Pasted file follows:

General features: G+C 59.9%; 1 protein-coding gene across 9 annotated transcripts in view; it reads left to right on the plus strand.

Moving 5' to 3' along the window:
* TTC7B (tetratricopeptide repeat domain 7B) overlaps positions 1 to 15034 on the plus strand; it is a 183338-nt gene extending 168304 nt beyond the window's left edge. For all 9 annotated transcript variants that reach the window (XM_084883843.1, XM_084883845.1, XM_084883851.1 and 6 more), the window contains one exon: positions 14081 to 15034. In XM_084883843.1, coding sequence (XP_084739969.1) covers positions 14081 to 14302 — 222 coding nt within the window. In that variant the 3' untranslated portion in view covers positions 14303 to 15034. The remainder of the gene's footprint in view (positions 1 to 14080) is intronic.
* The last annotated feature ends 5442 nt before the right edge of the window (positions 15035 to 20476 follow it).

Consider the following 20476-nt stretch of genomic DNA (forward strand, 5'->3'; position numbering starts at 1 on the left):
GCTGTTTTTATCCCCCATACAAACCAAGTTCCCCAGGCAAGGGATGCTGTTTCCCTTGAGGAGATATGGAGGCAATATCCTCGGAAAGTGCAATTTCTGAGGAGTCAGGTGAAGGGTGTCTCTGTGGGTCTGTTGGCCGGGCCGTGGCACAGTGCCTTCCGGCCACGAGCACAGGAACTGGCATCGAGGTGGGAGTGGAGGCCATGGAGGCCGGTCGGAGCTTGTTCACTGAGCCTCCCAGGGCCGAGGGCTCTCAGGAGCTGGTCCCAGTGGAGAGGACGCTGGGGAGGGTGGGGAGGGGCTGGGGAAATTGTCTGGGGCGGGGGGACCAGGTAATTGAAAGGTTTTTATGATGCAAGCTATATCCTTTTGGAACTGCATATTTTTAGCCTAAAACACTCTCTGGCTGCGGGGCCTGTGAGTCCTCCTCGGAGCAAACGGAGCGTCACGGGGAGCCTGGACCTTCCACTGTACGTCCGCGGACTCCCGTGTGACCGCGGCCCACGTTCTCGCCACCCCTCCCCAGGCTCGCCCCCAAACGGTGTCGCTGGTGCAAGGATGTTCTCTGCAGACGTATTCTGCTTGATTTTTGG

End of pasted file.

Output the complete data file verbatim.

General features: G+C 59.9%; 1 protein-coding gene across 9 annotated transcripts in view; it reads left to right on the plus strand.

Moving 5' to 3' along the window:
* TTC7B (tetratricopeptide repeat domain 7B) overlaps positions 1 to 15034 on the plus strand; it is a 183338-nt gene extending 168304 nt beyond the window's left edge. For all 9 annotated transcript variants that reach the window (XM_084883843.1, XM_084883845.1, XM_084883851.1 and 6 more), the window contains one exon: positions 14081 to 15034. In XM_084883843.1, coding sequence (XP_084739969.1) covers positions 14081 to 14302 — 222 coding nt within the window. In that variant the 3' untranslated portion in view covers positions 14303 to 15034. The remainder of the gene's footprint in view (positions 1 to 14080) is intronic.
* The last annotated feature ends 5442 nt before the right edge of the window (positions 15035 to 20476 follow it).

Consider the following 20476-nt stretch of genomic DNA (forward strand, 5'->3'; position numbering starts at 1 on the left):
GCTGTTTTTATCCCCCATACAAACCAAGTTCCCCAGGCAAGGGATGCTGTTTCCCTTGAGGAGATATGGAGGCAATATCCTCGGAAAGTGCAATTTCTGAGGAGTCAGGTGAAGGGTGTCTCTGTGGGTCTGTTGGCCGGGCCGTGGCACAGTGCCTTCCGGCCACGAGCACAGGAACTGGCATCGAGGTGGGAGTGGAGGCCATGGAGGCCGGTCGGAGCTTGTTCACTGAGCCTCCCAGGGCCGAGGGCTCTCAGGAGCTGGTCCCAGTGGAGAGGACGCTGGGGAGGGTGGGGAGGGGCTGGGGAAATTGTCTGGGGCGGGGGGACCAGGTAATTGAAAGGTTTTTATGATGCAAGCTATATCCTTTTGGAACTGCATATTTTTAGCCTAAAACACTCTCTGGCTGCGGGGCCTGTGAGTCCTCCTCGGAGCAAACGGAGCGTCACGGGGAGCCTGGACCTTCCACTGTACGTCCGCGGACTCCCGTGTGACCGCGGCCCACGTTCTCGCCACCCCTCCCCAGGCTCGCCCCCAAACGGTGTCGCTGGTGCAAGGATGTTCTCTGCAGACGTATTCTGCTTGATTTTTGG